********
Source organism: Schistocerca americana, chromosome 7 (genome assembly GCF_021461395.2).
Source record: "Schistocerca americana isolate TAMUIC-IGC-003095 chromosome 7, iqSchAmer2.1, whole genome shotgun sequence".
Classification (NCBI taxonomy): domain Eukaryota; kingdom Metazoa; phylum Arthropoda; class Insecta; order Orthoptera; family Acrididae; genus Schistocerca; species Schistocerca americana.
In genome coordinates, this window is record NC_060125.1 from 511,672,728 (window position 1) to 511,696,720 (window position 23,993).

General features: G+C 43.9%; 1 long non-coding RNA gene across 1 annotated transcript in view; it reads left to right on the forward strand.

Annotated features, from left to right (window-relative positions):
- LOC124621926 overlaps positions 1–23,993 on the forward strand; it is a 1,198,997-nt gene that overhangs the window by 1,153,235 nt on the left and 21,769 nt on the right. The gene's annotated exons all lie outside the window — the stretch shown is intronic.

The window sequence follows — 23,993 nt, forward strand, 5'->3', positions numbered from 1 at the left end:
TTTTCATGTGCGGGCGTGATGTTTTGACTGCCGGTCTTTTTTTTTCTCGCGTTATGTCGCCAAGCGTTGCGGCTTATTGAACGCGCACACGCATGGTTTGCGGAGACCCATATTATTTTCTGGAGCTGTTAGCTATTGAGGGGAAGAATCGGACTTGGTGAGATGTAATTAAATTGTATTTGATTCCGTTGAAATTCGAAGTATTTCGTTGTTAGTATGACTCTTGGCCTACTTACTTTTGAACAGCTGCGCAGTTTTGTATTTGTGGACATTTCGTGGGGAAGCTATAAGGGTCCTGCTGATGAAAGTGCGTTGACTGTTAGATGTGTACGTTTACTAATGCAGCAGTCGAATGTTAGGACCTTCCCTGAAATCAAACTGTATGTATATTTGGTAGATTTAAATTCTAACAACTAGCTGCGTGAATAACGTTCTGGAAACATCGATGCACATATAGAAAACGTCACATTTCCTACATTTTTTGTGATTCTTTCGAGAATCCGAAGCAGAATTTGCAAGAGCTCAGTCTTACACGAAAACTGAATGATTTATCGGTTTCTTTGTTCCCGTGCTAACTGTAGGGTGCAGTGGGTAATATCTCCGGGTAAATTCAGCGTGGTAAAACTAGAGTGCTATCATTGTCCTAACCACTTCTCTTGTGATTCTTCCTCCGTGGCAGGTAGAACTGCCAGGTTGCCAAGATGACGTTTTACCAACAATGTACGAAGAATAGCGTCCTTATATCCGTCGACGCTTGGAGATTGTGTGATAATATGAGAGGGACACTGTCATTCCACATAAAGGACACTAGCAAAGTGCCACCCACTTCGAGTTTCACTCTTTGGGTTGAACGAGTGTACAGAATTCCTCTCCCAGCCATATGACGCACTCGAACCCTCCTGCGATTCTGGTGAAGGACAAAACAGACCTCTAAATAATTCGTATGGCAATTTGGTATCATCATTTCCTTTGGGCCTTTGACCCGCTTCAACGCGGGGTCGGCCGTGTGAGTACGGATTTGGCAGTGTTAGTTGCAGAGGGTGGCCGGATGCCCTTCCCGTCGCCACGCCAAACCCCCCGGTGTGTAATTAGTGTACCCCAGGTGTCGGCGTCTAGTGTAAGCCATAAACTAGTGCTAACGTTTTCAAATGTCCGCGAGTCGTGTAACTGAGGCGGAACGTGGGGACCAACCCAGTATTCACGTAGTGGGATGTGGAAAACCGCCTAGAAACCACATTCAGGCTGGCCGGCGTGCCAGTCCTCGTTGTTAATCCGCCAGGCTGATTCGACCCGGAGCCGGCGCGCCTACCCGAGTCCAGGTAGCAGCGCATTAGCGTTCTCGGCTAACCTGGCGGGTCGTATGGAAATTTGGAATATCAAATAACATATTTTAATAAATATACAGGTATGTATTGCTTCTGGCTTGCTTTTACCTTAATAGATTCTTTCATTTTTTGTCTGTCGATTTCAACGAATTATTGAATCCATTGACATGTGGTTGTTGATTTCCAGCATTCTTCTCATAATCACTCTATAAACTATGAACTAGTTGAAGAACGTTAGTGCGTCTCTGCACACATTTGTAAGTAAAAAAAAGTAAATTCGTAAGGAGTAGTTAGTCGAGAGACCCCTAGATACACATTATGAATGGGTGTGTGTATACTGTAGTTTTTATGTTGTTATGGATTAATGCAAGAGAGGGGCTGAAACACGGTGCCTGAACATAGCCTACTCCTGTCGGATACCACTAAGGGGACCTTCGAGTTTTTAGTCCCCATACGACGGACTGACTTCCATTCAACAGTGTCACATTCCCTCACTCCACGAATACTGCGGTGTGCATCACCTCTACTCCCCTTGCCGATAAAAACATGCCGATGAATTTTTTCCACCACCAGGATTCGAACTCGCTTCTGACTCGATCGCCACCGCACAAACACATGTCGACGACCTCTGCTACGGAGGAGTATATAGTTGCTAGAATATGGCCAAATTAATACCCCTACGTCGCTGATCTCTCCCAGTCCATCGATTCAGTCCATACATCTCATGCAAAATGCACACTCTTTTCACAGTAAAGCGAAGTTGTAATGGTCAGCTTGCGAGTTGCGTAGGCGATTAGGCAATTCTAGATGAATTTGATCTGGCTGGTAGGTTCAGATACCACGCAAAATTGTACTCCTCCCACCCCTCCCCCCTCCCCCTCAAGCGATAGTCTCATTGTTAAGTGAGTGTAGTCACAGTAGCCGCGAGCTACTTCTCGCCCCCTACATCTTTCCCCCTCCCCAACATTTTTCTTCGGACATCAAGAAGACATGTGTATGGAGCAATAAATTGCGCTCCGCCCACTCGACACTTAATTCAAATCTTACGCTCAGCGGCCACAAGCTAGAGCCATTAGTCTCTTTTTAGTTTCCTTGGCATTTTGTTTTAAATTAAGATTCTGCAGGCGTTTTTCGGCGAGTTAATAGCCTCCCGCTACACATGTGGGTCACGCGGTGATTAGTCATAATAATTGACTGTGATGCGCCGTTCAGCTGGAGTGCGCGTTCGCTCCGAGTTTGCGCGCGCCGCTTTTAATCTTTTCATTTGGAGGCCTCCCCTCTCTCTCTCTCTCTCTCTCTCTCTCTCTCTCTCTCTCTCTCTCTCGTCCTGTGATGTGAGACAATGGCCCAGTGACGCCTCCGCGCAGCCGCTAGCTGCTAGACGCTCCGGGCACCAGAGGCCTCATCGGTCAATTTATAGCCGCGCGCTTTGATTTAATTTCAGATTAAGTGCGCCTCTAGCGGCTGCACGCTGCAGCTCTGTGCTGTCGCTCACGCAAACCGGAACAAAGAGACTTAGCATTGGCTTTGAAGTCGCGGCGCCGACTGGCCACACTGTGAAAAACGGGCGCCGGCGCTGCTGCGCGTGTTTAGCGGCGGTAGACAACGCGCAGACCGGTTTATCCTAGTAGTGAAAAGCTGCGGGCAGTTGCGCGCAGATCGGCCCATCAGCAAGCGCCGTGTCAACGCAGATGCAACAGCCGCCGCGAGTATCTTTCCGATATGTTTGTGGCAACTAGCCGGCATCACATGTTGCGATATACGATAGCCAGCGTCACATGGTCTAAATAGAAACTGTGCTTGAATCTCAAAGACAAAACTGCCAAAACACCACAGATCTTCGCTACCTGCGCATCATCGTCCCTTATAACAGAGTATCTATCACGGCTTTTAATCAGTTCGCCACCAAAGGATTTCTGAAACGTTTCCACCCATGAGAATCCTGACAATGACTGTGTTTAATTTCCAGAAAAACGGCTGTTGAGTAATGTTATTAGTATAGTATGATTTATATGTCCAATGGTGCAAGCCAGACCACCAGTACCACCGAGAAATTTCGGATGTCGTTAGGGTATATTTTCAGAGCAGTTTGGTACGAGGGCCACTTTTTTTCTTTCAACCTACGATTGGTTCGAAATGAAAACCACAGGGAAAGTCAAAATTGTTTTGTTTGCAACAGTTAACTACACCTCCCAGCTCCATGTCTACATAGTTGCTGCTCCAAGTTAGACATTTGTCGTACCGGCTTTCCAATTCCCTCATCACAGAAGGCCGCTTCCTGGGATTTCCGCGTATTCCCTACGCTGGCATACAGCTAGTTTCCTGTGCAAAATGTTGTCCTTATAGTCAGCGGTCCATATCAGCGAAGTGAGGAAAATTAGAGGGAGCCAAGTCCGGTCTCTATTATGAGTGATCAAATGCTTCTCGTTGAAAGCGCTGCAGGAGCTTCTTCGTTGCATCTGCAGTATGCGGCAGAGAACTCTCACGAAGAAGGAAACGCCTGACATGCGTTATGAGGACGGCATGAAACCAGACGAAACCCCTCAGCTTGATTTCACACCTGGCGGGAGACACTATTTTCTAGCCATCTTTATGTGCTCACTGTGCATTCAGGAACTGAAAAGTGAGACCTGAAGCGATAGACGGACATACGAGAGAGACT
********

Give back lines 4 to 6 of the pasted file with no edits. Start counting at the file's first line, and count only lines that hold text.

In genome coordinates, this window is record NC_060125.1 from 511,672,728 (window position 1) to 511,696,720 (window position 23,993).

General features: G+C 43.9%; 1 long non-coding RNA gene across 1 annotated transcript in view; it reads left to right on the forward strand.

Annotated features, from left to right (window-relative positions):